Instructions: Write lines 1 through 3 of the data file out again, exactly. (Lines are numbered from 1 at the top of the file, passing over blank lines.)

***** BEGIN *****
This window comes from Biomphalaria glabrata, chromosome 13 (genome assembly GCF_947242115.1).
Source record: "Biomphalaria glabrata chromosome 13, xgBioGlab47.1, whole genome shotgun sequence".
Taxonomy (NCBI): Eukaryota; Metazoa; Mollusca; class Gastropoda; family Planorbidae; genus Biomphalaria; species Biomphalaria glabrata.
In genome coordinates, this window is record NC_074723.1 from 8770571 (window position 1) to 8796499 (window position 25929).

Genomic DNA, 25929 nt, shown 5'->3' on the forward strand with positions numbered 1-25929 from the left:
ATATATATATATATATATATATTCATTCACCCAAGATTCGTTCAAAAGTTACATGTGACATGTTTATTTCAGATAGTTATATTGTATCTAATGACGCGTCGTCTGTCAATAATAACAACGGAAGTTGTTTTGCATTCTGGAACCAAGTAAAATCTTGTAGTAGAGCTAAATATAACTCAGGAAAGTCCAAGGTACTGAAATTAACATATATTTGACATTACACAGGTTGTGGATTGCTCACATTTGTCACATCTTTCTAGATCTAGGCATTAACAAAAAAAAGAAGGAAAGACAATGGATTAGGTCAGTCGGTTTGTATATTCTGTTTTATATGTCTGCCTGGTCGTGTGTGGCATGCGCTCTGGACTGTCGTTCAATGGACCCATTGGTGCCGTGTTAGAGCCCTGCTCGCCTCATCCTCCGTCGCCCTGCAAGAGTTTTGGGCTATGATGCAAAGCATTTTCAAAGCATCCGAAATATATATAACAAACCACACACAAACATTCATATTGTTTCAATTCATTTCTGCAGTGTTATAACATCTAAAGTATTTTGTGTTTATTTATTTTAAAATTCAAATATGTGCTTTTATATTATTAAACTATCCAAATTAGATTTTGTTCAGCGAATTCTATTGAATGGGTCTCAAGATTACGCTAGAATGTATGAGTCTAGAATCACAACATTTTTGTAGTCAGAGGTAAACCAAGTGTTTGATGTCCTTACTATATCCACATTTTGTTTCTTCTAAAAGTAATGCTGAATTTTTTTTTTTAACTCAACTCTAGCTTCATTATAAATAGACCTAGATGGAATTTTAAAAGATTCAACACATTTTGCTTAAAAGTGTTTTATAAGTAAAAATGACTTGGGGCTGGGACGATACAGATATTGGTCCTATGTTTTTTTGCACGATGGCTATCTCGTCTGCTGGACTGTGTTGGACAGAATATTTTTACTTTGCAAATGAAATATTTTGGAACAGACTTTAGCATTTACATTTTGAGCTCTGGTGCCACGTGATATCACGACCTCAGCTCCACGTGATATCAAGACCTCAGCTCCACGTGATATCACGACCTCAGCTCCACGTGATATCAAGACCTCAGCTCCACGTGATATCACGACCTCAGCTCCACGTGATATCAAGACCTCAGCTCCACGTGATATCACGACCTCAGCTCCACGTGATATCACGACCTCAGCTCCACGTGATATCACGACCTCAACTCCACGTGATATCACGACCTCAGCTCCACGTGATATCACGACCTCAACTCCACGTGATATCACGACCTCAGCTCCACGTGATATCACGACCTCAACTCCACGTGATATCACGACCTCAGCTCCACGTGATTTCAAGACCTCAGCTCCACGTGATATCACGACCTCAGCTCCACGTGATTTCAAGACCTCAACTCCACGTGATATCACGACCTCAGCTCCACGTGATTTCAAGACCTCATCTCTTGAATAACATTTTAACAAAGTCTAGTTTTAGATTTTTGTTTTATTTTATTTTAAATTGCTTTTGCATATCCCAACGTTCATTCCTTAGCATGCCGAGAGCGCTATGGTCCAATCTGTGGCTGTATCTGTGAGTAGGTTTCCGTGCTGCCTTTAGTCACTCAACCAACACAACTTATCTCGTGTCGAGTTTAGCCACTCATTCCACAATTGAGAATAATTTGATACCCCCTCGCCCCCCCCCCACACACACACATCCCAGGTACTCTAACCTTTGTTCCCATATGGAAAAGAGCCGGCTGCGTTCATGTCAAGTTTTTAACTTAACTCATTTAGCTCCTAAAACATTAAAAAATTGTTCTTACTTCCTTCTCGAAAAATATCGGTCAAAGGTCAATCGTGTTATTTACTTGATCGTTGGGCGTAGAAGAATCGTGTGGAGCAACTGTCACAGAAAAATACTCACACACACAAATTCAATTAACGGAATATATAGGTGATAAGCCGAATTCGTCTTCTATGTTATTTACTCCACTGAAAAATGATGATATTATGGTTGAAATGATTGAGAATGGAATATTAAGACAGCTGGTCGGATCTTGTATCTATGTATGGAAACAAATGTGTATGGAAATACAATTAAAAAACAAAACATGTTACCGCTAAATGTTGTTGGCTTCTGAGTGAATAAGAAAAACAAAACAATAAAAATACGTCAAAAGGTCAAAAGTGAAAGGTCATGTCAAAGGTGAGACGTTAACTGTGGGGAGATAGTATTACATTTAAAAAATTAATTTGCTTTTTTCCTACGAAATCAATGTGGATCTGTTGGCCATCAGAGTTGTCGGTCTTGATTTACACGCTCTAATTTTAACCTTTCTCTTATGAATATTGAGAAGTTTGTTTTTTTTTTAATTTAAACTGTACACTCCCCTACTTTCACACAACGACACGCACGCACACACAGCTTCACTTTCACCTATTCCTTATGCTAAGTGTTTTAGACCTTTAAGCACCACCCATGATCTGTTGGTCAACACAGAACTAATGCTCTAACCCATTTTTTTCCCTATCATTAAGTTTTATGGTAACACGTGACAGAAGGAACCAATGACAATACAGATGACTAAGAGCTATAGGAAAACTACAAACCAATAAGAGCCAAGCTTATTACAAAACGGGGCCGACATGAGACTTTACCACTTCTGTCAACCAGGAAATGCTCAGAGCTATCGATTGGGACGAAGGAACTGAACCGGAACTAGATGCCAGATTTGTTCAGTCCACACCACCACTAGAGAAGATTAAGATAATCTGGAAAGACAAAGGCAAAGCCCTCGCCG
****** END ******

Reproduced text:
This window comes from Biomphalaria glabrata, chromosome 13 (genome assembly GCF_947242115.1).
Source record: "Biomphalaria glabrata chromosome 13, xgBioGlab47.1, whole genome shotgun sequence".
Taxonomy (NCBI): Eukaryota; Metazoa; Mollusca; class Gastropoda; family Planorbidae; genus Biomphalaria; species Biomphalaria glabrata.